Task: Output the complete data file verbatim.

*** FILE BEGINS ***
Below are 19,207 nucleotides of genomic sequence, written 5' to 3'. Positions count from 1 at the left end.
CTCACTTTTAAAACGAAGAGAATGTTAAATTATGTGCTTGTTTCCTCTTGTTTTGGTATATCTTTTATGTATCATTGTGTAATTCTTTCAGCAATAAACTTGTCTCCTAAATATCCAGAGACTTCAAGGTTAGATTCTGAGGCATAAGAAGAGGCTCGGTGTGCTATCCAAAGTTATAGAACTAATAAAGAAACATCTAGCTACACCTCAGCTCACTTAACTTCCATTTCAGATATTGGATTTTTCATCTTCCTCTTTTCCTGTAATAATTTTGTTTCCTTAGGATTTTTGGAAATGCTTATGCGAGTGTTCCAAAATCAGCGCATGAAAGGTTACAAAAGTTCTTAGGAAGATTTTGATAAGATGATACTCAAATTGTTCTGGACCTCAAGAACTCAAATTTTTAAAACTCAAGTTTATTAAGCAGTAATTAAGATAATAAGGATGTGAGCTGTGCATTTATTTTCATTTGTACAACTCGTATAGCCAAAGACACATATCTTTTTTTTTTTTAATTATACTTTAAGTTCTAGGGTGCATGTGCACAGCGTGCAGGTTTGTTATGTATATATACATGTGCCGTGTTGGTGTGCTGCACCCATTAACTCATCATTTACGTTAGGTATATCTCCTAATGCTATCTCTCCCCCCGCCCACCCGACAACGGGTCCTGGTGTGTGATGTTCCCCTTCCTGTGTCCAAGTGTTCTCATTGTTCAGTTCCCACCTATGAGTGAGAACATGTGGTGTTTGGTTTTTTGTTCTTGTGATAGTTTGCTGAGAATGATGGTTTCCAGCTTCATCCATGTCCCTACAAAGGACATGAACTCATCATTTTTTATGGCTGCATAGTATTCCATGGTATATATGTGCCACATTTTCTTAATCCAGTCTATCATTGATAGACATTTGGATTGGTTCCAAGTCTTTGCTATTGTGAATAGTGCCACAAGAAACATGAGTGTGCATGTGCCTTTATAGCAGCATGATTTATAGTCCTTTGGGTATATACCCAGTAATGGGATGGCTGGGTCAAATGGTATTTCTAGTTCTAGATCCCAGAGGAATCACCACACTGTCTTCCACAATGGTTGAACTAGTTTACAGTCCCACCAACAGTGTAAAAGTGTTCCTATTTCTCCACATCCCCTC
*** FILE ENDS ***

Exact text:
Below are 19,207 nucleotides of genomic sequence, written 5' to 3'. Positions count from 1 at the left end.
CTCACTTTTAAAACGAAGAGAATGTTAAATTATGTGCTTGTTTCCTCTTGTTTTGGTATATCTTTTATGTATCATTGTGTAATTCTTTCAGCAATAAACTTGTCTCCTAAATATCCAGAGACTTCAAGGTTAGATTCTGAGGCATAAGAAGAGGCTCGGTGTGCTATCCAAAGTTATAGAACTAATAAAGAAACATCTAGCTACACCTCAGCTCACTTAACTTCCATTTCAGATATTGGATTTTTCATCTTCCTCTTTTCCTGTAATAATTTTGTTTCCTTAGGATTTTTGGAAATGCTTATGCGAGTGTTCCAAAATCAGCGCATGAAAGGTTACAAAAGTTCTTAGGAAGATTTTGATAAGATGATACTCAAATTGTTCTGGACCTCAAGAACTCAAATTTTTAAAACTCAAGTTTATTAAGCAGTAATTAAGATAATAAGGATGTGAGCTGTGCATTTATTTTCATTTGTACAACTCGTATAGCCAAAGACACATATCTTTTTTTTTTTTAATTATACTTTAAGTTCTAGGGTGCATGTGCACAGCGTGCAGGTTTGTTATGTATATATACATGTGCCGTGTTGGTGTGCTGCACCCATTAACTCATCATTTACGTTAGGTATATCTCCTAATGCTATCTCTCCCCCCGCCCACCCGACAACGGGTCCTGGTGTGTGATGTTCCCCTTCCTGTGTCCAAGTGTTCTCATTGTTCAGTTCCCACCTATGAGTGAGAACATGTGGTGTTTGGTTTTTTGTTCTTGTGATAGTTTGCTGAGAATGATGGTTTCCAGCTTCATCCATGTCCCTACAAAGGACATGAACTCATCATTTTTTATGGCTGCATAGTATTCCATGGTATATATGTGCCACATTTTCTTAATCCAGTCTATCATTGATAGACATTTGGATTGGTTCCAAGTCTTTGCTATTGTGAATAGTGCCACAAGAAACATGAGTGTGCATGTGCCTTTATAGCAGCATGATTTATAGTCCTTTGGGTATATACCCAGTAATGGGATGGCTGGGTCAAATGGTATTTCTAGTTCTAGATCCCAGAGGAATCACCACACTGTCTTCCACAATGGTTGAACTAGTTTACAGTCCCACCAACAGTGTAAAAGTGTTCCTATTTCTCCACATCCCCTC